- Financial advisors preach the "set it and forget it" approach to long-term stock investing.
- It is important to check emotions at the door, according to Grant Sabatier, who turned $2.26 into $1 million.
- However, new investors won't ever become comfortable with money and markets if they don't actively engage with their portfolio on a daily basis.
Daily fluctuations in the stock market can scare even the most seasoned investors. At the end of 2018, the S&P 500 lost nearly all its yearly gains. Six months into 2019 and the stock market has not only recovered all its losses but is at an all-time high.
Grant Sabatier, author of "Financial Freedom: A Proven Path to All the Money You Will Ever Need," knows a thing or two about investing. In five years, Grant was able to go from $2.26 in his bank account to over $1 million. It was not easy, but Grant says "checking (his) emotions at the door" allowed him to stay calm and invest for the long term.
Grant was not always so calm. "When I was 21 I bought a stock that I knew little about," the successful investor recalled of his first foray into the market. After 24 hours of watching the stock's ticker symbol go up and down, Grant's anxiety got the better of him and he sold his investment at a 50% loss. This miscalculation taught Grant that when investing in the markets you need to stay focused on long-term returns. "It's what is happening over the next five, 10-, 20-, 30-plus years," he said.
But that does not mean investors should tune out what is going on with their market money day-to-day.
New investors may have an uneasy relationship with money. Many are uncomfortable with the idea of putting their money in something other than a savings account. That is a reason why financial experts will tell first-time market investors to "set it and forget." That's a reference to keeping money in the market for the long-term and not checking portfolios on a daily basis or obsessing over short-term fluctuations.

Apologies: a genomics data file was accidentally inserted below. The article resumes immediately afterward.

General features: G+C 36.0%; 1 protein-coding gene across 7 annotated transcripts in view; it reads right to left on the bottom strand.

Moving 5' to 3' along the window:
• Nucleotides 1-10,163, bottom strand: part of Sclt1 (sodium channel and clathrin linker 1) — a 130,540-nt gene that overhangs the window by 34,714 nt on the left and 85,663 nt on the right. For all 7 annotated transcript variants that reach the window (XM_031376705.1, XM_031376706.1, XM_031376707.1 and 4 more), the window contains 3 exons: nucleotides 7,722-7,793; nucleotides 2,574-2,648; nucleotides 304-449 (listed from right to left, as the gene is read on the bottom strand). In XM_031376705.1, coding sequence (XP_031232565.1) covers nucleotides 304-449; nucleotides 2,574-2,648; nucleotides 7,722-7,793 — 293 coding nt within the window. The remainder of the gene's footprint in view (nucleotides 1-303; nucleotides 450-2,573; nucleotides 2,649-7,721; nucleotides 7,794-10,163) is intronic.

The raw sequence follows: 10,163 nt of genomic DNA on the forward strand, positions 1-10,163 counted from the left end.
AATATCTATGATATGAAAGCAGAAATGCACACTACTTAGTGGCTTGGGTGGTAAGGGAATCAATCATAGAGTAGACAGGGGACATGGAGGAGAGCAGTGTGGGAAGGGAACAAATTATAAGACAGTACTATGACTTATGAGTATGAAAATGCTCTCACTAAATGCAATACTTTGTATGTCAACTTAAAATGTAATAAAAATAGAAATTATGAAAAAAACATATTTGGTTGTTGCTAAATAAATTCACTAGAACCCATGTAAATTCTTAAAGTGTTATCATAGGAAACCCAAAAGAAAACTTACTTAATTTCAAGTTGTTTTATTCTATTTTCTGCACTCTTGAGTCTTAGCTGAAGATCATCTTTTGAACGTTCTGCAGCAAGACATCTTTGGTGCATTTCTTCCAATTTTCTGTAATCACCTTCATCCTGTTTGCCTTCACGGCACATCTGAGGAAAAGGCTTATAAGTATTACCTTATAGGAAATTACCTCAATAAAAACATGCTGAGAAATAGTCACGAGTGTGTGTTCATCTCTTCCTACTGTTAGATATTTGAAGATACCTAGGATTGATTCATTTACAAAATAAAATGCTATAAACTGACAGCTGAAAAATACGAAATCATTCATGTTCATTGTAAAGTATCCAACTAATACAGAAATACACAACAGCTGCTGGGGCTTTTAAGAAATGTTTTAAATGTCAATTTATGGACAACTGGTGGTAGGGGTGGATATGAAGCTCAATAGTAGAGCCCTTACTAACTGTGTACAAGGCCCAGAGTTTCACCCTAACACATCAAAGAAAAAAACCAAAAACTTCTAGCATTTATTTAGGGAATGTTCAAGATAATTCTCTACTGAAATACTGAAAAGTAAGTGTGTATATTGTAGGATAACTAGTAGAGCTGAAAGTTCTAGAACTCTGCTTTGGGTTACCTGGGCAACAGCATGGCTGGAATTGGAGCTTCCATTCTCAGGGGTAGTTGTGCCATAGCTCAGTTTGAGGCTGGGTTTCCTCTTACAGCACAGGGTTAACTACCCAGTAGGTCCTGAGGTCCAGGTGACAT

Sabatier has a different piece of advice. "The more time you spend with your money, the more comfortable you get with it."
He recommends taking five minutes each morning to review your investment performance, or what he calls his "money meditation." Similar to exposure therapy — a behavioral therapy practice through which the patient is exposed to the anxiety source or its context without the intention to cause any danger, but rather, to help them overcome their anxiety — the more time people spend tracking their money the more comfortable they get with volatility. Then it becomes easier to leave your emotions behind when making important investment decisions.
This method may not work best for everyone, and it is important to find out which methods best suits your investment strategy. But getting comfortable with the volatility of markets and increasing your personal finance knowledge are keys to a successful investing career.
Disclosure: NBCUniversal and Comcast Ventures are investors in Acorns.